Back in October we first heard the news that, among all the other problems with the new span of the Bay Bridge, most of the 423 steel rods securing the span's tower base had been bathing in potentially corrosive water, and were therefore in danger of cracking. Now, as the Chronicle reports, it's been confirmed via an integrity test that some of the rods are probably already compromised.
The "mechanical pull test" was conducted Wednesday seeing if one of the rod's fasteners moved when tugged. It should not, but it did.
Bridge engineers insist the bridge is still safe and this testing is all with a view toward long-term maintenance, but the news comes just days after we learned that salt water may also have been seeping into the foundation of the tower, helping to soak the steel rods and the sleeves they sit in. Previously it had been believed that it was just faulty grouting that was to blame for the seepage, but now it looks more complicated than that.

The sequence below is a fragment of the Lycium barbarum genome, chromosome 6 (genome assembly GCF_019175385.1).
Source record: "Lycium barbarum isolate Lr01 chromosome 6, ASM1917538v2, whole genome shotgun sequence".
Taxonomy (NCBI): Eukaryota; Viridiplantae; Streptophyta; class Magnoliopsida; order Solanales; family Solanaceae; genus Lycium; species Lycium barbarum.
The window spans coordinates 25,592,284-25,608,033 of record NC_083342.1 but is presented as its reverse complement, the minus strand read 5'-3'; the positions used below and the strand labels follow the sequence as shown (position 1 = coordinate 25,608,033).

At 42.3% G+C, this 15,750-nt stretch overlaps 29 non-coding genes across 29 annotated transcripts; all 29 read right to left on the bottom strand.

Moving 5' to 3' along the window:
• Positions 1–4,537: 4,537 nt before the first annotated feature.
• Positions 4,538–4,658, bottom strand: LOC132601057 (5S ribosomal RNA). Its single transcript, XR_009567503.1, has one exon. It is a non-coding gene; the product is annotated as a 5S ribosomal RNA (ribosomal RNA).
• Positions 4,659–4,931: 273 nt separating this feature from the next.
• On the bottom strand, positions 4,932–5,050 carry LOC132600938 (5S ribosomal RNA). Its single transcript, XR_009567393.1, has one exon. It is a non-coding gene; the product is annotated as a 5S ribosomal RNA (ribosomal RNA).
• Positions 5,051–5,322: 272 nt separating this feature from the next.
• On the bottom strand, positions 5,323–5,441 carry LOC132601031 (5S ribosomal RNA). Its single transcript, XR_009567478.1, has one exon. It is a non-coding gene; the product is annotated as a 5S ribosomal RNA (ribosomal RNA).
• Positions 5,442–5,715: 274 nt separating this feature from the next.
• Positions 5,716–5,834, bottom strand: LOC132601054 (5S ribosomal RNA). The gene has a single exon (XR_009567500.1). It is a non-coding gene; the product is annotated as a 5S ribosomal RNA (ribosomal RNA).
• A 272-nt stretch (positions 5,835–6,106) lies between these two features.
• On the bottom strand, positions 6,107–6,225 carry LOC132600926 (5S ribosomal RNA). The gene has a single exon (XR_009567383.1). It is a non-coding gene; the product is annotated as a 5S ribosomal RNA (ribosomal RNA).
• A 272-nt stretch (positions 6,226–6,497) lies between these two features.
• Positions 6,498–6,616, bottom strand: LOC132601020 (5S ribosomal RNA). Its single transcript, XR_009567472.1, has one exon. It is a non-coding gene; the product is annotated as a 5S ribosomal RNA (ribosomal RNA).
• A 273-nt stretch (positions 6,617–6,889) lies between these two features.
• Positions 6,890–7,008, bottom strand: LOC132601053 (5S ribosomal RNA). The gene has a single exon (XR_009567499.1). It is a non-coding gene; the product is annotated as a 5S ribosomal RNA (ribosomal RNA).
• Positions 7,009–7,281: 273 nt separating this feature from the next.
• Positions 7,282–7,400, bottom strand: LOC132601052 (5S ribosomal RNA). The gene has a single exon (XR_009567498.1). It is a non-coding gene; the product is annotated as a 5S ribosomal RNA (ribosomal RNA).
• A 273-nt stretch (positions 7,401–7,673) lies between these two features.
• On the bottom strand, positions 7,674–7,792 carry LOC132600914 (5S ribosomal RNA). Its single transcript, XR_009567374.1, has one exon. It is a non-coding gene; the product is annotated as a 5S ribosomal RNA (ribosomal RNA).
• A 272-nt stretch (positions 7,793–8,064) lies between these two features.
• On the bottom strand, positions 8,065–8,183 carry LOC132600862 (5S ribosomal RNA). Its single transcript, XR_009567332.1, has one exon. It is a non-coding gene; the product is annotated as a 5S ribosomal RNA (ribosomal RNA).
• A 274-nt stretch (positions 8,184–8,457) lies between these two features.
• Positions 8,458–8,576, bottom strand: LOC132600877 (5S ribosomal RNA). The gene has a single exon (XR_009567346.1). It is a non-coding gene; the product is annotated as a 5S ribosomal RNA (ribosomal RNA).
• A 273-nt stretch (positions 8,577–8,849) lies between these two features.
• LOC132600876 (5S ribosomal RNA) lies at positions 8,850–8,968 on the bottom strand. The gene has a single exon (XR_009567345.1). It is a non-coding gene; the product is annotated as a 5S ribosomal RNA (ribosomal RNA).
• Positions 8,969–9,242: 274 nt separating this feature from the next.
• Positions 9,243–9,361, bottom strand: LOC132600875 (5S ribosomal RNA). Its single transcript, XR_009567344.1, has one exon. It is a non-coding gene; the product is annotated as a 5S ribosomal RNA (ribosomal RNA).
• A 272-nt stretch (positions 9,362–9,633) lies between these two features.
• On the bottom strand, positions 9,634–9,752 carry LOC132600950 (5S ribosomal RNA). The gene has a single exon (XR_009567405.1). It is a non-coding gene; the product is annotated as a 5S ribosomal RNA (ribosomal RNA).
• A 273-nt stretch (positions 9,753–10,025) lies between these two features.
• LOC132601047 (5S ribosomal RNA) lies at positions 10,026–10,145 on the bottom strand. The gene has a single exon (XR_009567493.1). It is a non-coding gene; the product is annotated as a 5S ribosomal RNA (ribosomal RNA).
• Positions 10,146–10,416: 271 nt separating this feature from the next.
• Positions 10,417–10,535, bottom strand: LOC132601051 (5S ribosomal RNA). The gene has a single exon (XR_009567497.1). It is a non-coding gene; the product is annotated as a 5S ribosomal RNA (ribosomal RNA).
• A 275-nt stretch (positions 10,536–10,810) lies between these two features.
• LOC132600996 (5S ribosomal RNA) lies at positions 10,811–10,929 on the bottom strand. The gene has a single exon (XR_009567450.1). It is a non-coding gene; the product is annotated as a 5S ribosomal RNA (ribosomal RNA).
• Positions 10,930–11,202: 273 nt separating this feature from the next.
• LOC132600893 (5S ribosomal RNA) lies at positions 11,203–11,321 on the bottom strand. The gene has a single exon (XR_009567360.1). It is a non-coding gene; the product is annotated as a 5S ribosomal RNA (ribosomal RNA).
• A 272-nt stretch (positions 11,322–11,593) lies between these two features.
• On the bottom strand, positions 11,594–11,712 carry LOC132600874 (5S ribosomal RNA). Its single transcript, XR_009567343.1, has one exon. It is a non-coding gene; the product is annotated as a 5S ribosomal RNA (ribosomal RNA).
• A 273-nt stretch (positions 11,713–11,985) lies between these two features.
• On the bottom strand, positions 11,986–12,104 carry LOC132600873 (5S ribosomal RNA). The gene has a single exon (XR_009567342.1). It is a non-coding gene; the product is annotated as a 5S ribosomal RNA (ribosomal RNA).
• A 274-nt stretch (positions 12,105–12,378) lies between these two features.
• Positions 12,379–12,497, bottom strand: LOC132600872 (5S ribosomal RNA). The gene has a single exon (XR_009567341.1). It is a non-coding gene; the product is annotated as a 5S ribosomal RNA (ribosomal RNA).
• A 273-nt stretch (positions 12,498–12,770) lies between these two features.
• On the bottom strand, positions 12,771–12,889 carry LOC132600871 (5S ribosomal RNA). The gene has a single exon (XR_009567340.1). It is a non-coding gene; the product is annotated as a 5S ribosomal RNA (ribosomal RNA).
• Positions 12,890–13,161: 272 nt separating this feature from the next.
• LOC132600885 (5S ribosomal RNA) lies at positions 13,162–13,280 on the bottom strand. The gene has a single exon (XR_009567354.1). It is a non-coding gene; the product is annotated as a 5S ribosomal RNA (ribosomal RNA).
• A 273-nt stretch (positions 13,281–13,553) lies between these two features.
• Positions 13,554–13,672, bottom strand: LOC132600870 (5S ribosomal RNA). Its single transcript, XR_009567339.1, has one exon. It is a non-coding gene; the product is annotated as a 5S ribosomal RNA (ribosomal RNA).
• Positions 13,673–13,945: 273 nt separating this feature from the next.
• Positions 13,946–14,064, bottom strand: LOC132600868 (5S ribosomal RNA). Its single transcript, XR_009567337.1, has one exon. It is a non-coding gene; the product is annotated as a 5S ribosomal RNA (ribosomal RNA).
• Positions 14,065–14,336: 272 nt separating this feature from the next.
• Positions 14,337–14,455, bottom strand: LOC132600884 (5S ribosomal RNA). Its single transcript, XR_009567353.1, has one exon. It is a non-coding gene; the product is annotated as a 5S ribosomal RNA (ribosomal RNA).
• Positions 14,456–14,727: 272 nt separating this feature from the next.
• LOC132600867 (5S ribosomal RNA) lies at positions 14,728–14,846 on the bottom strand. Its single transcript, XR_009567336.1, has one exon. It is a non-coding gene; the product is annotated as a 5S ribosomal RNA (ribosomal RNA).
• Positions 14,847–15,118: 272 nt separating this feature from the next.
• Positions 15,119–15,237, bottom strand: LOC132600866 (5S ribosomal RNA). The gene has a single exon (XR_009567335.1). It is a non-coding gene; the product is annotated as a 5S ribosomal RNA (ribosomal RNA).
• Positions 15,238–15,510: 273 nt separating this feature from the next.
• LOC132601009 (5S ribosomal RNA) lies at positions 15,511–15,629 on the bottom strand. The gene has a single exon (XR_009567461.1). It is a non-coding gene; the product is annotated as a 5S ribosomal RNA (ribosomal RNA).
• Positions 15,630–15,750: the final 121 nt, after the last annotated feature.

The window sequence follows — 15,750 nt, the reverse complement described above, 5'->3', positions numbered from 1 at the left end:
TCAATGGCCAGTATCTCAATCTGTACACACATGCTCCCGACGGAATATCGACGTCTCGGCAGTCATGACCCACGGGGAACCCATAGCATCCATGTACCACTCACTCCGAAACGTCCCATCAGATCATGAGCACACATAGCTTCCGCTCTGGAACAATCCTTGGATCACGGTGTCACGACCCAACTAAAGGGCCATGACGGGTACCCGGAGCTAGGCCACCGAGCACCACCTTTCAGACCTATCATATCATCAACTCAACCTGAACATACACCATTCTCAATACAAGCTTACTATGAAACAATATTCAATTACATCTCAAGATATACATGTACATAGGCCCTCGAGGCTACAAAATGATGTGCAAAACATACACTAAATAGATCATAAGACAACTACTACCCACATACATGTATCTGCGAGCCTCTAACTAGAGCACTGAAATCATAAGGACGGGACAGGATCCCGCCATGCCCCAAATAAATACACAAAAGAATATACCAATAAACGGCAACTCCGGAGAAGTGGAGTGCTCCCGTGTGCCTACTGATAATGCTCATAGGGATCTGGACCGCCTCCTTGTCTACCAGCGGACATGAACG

This all comes after the $45 million fix that had to be put in place after the opening of the bridge and the revelation that steel bolts on another part of the bridge had been weakened and/or cracked. In that case, the compromised bolts were at the eastern end of the new suspensions span where the suspended portion of the bridge is secured to a concrete support beam below. The NYT made a nice info-graphic at the time explaining the issue, and the "saddle" solution that was put in to fix that problem.
The new problems at the tower base sound much bigger even than that problem, and sound downright un-solvable. But let's just hope that our next big earthquake doesn't hit before they figure this out.